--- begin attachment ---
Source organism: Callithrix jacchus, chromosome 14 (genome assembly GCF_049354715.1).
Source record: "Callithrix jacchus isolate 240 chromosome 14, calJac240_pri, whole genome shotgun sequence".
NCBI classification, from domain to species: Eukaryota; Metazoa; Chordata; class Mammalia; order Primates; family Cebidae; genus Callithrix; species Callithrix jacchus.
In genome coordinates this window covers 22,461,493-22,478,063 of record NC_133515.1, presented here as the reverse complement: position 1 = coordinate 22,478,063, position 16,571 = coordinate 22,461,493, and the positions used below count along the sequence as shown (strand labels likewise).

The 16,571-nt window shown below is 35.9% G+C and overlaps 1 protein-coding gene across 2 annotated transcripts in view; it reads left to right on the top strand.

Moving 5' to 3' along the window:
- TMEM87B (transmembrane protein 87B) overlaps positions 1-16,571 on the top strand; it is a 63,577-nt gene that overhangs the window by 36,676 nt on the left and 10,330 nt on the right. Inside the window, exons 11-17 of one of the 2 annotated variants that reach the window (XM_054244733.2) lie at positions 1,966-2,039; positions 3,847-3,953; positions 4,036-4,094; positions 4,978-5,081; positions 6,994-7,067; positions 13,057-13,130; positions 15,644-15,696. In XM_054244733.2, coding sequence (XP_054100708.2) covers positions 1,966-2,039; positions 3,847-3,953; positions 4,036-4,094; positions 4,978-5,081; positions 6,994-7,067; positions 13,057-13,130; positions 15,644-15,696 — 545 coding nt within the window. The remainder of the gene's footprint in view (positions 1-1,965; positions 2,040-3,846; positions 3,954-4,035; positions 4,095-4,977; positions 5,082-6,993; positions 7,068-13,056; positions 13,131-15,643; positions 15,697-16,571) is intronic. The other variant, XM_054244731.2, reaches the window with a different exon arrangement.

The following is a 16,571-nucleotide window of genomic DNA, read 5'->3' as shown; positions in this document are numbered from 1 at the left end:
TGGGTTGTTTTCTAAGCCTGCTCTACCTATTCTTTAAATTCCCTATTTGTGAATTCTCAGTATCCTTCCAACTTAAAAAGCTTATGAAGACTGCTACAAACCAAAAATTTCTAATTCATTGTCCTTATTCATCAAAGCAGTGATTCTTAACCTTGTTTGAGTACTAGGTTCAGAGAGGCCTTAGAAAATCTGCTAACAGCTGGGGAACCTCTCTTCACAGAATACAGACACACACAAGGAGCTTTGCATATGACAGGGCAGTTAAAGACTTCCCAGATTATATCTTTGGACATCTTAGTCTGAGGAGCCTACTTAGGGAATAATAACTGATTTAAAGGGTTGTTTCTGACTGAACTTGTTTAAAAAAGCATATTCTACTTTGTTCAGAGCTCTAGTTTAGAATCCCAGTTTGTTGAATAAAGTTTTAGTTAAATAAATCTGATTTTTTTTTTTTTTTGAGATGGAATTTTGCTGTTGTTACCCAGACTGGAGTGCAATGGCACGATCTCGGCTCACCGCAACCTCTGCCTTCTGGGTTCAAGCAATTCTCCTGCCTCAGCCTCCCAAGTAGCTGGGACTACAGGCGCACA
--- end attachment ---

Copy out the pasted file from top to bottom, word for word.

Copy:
Source organism: Callithrix jacchus, chromosome 14 (genome assembly GCF_049354715.1).
Source record: "Callithrix jacchus isolate 240 chromosome 14, calJac240_pri, whole genome shotgun sequence".
NCBI classification, from domain to species: Eukaryota; Metazoa; Chordata; class Mammalia; order Primates; family Cebidae; genus Callithrix; species Callithrix jacchus.
In genome coordinates this window covers 22,461,493-22,478,063 of record NC_133515.1, presented here as the reverse complement: position 1 = coordinate 22,478,063, position 16,571 = coordinate 22,461,493, and the positions used below count along the sequence as shown (strand labels likewise).

The 16,571-nt window shown below is 35.9% G+C and overlaps 1 protein-coding gene across 2 annotated transcripts in view; it reads left to right on the top strand.

Moving 5' to 3' along the window:
- TMEM87B (transmembrane protein 87B) overlaps positions 1-16,571 on the top strand; it is a 63,577-nt gene that overhangs the window by 36,676 nt on the left and 10,330 nt on the right. Inside the window, exons 11-17 of one of the 2 annotated variants that reach the window (XM_054244733.2) lie at positions 1,966-2,039; positions 3,847-3,953; positions 4,036-4,094; positions 4,978-5,081; positions 6,994-7,067; positions 13,057-13,130; positions 15,644-15,696. In XM_054244733.2, coding sequence (XP_054100708.2) covers positions 1,966-2,039; positions 3,847-3,953; positions 4,036-4,094; positions 4,978-5,081; positions 6,994-7,067; positions 13,057-13,130; positions 15,644-15,696 — 545 coding nt within the window. The remainder of the gene's footprint in view (positions 1-1,965; positions 2,040-3,846; positions 3,954-4,035; positions 4,095-4,977; positions 5,082-6,993; positions 7,068-13,056; positions 13,131-15,643; positions 15,697-16,571) is intronic. The other variant, XM_054244731.2, reaches the window with a different exon arrangement.

The following is a 16,571-nucleotide window of genomic DNA, read 5'->3' as shown; positions in this document are numbered from 1 at the left end:
TGGGTTGTTTTCTAAGCCTGCTCTACCTATTCTTTAAATTCCCTATTTGTGAATTCTCAGTATCCTTCCAACTTAAAAAGCTTATGAAGACTGCTACAAACCAAAAATTTCTAATTCATTGTCCTTATTCATCAAAGCAGTGATTCTTAACCTTGTTTGAGTACTAGGTTCAGAGAGGCCTTAGAAAATCTGCTAACAGCTGGGGAACCTCTCTTCACAGAATACAGACACACACAAGGAGCTTTGCATATGACAGGGCAGTTAAAGACTTCCCAGATTATATCTTTGGACATCTTAGTCTGAGGAGCCTACTTAGGGAATAATAACTGATTTAAAGGGTTGTTTCTGACTGAACTTGTTTAAAAAAGCATATTCTACTTTGTTCAGAGCTCTAGTTTAGAATCCCAGTTTGTTGAATAAAGTTTTAGTTAAATAAATCTGATTTTTTTTTTTTTTTGAGATGGAATTTTGCTGTTGTTACCCAGACTGGAGTGCAATGGCACGATCTCGGCTCACCGCAACCTCTGCCTTCTGGGTTCAAGCAATTCTCCTGCCTCAGCCTCCCAAGTAGCTGGGACTACAGGCGCACA